Rafael Nadal: French Open winner a 'sporting great'
With one of his trademark shots - the back-foot, inside-out forehand, sizzling and spinning with diagonal ferocity - Rafael Nadal claimed another piece of tennis history; the first man to win the same Grand Slam tournament eight times.
His knees letting him down for the first time, the excitement of the moment understandably turning them to jelly, the Spaniard crashed to his back for the customary celebration.
Then, his clay stained shirt hidden by tracksuit top, he lifted the Coupe Des Mousquetaires and took the familiar bite from the handle.
Familiar scenes, remarkably the eighth time we've seen all this at Roland Garros, and eight titles in one place having just turned 27 is incredible.
Defeat by Robin Soderling in 2009 remains the single blemish and bookies have sliced the odds to 8/1 on him remaining undefeated for the rest of his French Open career.
This was all the more remarkable considering it was his first Grand Slam tournament since Wimbledon last summer.
After dramatically losing to Lukas Rosol, on that famous night on Centre Court, Rafa took seven months out to get straight physically, missing the US Open and the Australian Open.
So when he returned at the relatively low-key Vina Del Mar, Chile, in February, and especially when he moved to the hard courts at Indian Wells in March, there was plenty of apprehension.
How would the dodgy knee react to the California concrete? What about the busy sequence of back-to-back clay court tournaments in the spring? And what about at the next Grand Slam when tested by the world number one, over four and a half hours, a break down in the final set?
Nadal says he felt a lot of pain in the knee in that first tournament in February and in Barcelona, in April, said he felt very negative. But things were better here. "The knee is resisting tough matches," he confirmed.
An ongoing recovery process is clearly being taken day by day, week by week. He just happens to be winning tennis matches at a startling rate in the process.
Nadal won't entertain any substantial forward planning. He intends to prepare for Wimbledon and get in the best possible shape for the grass but it will be tricky - he's pulled out of the Halle tournament in Germany - and knows it will be only a second outing away from the clay in 12 months.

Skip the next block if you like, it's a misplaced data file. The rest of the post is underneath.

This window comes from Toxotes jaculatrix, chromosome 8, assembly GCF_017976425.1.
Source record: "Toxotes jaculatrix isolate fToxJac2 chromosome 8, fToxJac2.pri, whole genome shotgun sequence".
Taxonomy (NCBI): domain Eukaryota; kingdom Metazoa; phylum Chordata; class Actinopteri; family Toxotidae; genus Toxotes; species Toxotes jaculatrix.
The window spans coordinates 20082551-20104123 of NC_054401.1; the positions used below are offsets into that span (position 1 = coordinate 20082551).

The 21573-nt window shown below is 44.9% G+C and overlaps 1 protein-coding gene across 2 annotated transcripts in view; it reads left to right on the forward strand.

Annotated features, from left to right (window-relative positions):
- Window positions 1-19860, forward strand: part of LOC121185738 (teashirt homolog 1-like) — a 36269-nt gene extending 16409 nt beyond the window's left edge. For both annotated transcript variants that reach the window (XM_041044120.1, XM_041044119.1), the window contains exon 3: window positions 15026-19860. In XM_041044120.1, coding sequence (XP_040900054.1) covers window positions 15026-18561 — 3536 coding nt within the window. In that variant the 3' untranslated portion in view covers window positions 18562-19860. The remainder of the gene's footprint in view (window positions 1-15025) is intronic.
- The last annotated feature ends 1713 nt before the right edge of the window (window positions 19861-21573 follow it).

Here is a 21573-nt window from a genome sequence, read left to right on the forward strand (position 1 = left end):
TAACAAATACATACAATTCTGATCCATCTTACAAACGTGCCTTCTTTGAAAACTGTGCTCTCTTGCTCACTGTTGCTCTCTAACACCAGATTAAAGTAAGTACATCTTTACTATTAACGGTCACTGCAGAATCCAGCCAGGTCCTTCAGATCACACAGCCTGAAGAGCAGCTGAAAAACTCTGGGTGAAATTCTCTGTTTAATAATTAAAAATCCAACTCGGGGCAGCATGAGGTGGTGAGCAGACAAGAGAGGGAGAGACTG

"Are there still doubts?" he was asked at his standing-room-only Paris news conference. "Doubts are part of this life," he replied with a smile. "People who don't have doubts are arrogant."
If there is pain, or doubt, then it is being well concealed. The training is as hard as his joints will allow, his desire to improve on the practice court remains and on matchday has competed as fiercely as ever. Possibly more so.
All this has earned him seven titles from nine tournaments and just the two defeats (both in finals) in the four months of his comeback.
Every victory, every ranking point between now and February will add to his already substantial tally. Even though he stands at five on the new ATP ranking list, it is not out of the question that he could be number one again later in the year.
All the talk here at Roland Garros after the match, as Nadal sat on the news conference desk moving effortlessly from one international interview to the next, was of his eight French Opens.
But let's consider something just as significant: This was a 12th Grand Slam title for the man from Majorca. That's the same as Roy Emerson who held the record outright until 13 years ago.
I remember peering in the gloom on Centre Court in 2000 when Pete Sampras moved onto 13, beating Emerson's record.
The sensation of historical significance on that dark, moving evening, was inescapable. I am sure there were many people that night who assumed the mark would never be beaten.
Sampras ended up with 14 and Roger Federer has 17 but they're the only men who've won more than Nadal.
Like Serena Williams the day before - superbly winning a 16th Grand Slam - his claims to sporting greatness are indisputable.